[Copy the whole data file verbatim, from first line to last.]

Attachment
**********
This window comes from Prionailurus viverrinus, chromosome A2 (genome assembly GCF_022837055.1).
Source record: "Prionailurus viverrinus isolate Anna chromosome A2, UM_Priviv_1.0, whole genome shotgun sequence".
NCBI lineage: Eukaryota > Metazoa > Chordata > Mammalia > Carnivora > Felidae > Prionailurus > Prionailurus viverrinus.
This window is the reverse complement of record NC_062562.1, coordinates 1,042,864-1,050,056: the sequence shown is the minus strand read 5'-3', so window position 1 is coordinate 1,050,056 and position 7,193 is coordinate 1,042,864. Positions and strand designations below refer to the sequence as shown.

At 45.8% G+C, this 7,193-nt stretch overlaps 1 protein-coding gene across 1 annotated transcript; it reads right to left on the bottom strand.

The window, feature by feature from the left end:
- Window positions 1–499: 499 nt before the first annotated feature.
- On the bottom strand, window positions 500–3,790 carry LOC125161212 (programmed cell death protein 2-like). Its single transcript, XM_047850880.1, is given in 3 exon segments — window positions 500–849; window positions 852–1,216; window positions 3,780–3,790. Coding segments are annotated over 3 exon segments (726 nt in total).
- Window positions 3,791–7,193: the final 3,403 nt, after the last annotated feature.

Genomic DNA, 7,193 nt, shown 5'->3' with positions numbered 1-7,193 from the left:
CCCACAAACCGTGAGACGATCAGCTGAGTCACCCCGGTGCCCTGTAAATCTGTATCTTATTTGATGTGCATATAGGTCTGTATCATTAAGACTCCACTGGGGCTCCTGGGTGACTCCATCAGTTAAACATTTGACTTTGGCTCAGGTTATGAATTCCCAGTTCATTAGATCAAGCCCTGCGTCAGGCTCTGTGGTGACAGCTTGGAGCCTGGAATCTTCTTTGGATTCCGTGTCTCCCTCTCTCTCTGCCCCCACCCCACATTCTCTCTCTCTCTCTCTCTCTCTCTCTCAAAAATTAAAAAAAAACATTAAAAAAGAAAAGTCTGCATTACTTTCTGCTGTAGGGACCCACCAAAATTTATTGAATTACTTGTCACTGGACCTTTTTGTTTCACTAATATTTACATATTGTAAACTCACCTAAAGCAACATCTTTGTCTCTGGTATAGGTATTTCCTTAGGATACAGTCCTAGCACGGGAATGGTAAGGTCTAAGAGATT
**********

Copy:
This window comes from Prionailurus viverrinus, chromosome A2 (genome assembly GCF_022837055.1).
Source record: "Prionailurus viverrinus isolate Anna chromosome A2, UM_Priviv_1.0, whole genome shotgun sequence".
NCBI lineage: Eukaryota > Metazoa > Chordata > Mammalia > Carnivora > Felidae > Prionailurus > Prionailurus viverrinus.
This window is the reverse complement of record NC_062562.1, coordinates 1,042,864-1,050,056: the sequence shown is the minus strand read 5'-3', so window position 1 is coordinate 1,050,056 and position 7,193 is coordinate 1,042,864. Positions and strand designations below refer to the sequence as shown.

At 45.8% G+C, this 7,193-nt stretch overlaps 1 protein-coding gene across 1 annotated transcript; it reads right to left on the bottom strand.

The window, feature by feature from the left end:
- Window positions 1–499: 499 nt before the first annotated feature.
- On the bottom strand, window positions 500–3,790 carry LOC125161212 (programmed cell death protein 2-like). Its single transcript, XM_047850880.1, is given in 3 exon segments — window positions 500–849; window positions 852–1,216; window positions 3,780–3,790. Coding segments are annotated over 3 exon segments (726 nt in total).
- Window positions 3,791–7,193: the final 3,403 nt, after the last annotated feature.

Genomic DNA, 7,193 nt, shown 5'->3' with positions numbered 1-7,193 from the left:
CCCACAAACCGTGAGACGATCAGCTGAGTCACCCCGGTGCCCTGTAAATCTGTATCTTATTTGATGTGCATATAGGTCTGTATCATTAAGACTCCACTGGGGCTCCTGGGTGACTCCATCAGTTAAACATTTGACTTTGGCTCAGGTTATGAATTCCCAGTTCATTAGATCAAGCCCTGCGTCAGGCTCTGTGGTGACAGCTTGGAGCCTGGAATCTTCTTTGGATTCCGTGTCTCCCTCTCTCTCTGCCCCCACCCCACATTCTCTCTCTCTCTCTCTCTCTCTCTCTCAAAAATTAAAAAAAAACATTAAAAAAGAAAAGTCTGCATTACTTTCTGCTGTAGGGACCCACCAAAATTTATTGAATTACTTGTCACTGGACCTTTTTGTTTCACTAATATTTACATATTGTAAACTCACCTAAAGCAACATCTTTGTCTCTGGTATAGGTATTTCCTTAGGATACAGTCCTAGCACGGGAATGGTAAGGTCTAAGAGATT